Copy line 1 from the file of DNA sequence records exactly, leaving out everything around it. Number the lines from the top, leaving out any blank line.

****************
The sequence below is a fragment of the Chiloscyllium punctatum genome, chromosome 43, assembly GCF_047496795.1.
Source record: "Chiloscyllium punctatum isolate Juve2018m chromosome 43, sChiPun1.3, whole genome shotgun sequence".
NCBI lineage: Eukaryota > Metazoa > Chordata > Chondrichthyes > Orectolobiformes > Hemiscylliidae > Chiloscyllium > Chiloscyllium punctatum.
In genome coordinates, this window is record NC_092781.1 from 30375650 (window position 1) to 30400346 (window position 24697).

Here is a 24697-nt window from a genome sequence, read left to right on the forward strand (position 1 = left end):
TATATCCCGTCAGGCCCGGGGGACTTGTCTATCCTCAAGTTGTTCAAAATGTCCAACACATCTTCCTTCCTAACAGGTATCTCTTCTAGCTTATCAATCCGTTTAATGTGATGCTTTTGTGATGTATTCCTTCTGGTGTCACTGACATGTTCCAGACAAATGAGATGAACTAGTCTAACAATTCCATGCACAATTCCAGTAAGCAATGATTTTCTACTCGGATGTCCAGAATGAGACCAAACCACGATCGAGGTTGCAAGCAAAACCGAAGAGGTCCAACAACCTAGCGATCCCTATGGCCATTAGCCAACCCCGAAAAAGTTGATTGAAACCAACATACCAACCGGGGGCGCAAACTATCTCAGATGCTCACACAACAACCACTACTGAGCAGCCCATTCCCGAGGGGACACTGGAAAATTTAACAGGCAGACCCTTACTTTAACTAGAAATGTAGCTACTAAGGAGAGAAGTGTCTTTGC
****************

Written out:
The sequence below is a fragment of the Chiloscyllium punctatum genome, chromosome 43, assembly GCF_047496795.1.